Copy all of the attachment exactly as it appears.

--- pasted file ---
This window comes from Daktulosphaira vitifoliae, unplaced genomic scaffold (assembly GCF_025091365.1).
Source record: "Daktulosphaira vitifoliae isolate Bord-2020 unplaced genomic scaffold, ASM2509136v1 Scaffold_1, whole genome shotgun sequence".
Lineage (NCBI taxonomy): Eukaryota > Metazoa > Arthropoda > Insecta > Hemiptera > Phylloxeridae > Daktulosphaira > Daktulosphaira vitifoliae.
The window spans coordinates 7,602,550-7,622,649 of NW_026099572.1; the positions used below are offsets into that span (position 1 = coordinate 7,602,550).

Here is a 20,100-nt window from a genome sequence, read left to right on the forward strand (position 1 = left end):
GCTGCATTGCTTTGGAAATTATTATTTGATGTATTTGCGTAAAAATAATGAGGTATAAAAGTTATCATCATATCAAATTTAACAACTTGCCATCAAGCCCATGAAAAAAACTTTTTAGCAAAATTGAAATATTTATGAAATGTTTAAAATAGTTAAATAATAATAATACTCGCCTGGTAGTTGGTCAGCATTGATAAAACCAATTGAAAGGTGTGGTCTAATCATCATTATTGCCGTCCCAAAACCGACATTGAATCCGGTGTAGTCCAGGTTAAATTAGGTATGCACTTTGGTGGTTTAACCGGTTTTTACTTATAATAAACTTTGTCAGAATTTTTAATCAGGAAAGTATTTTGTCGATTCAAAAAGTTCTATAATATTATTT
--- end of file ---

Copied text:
This window comes from Daktulosphaira vitifoliae, unplaced genomic scaffold (assembly GCF_025091365.1).
Source record: "Daktulosphaira vitifoliae isolate Bord-2020 unplaced genomic scaffold, ASM2509136v1 Scaffold_1, whole genome shotgun sequence".
Lineage (NCBI taxonomy): Eukaryota > Metazoa > Arthropoda > Insecta > Hemiptera > Phylloxeridae > Daktulosphaira > Daktulosphaira vitifoliae.
The window spans coordinates 7,602,550-7,622,649 of NW_026099572.1; the positions used below are offsets into that span (position 1 = coordinate 7,602,550).

Here is a 20,100-nt window from a genome sequence, read left to right on the forward strand (position 1 = left end):
GCTGCATTGCTTTGGAAATTATTATTTGATGTATTTGCGTAAAAATAATGAGGTATAAAAGTTATCATCATATCAAATTTAACAACTTGCCATCAAGCCCATGAAAAAAACTTTTTAGCAAAATTGAAATATTTATGAAATGTTTAAAATAGTTAAATAATAATAATACTCGCCTGGTAGTTGGTCAGCATTGATAAAACCAATTGAAAGGTGTGGTCTAATCATCATTATTGCCGTCCCAAAACCGACATTGAATCCGGTGTAGTCCAGGTTAAATTAGGTATGCACTTTGGTGGTTTAACCGGTTTTTACTTATAATAAACTTTGTCAGAATTTTTAATCAGGAAAGTATTTTGTCGATTCAAAAAGTTCTATAATATTATTT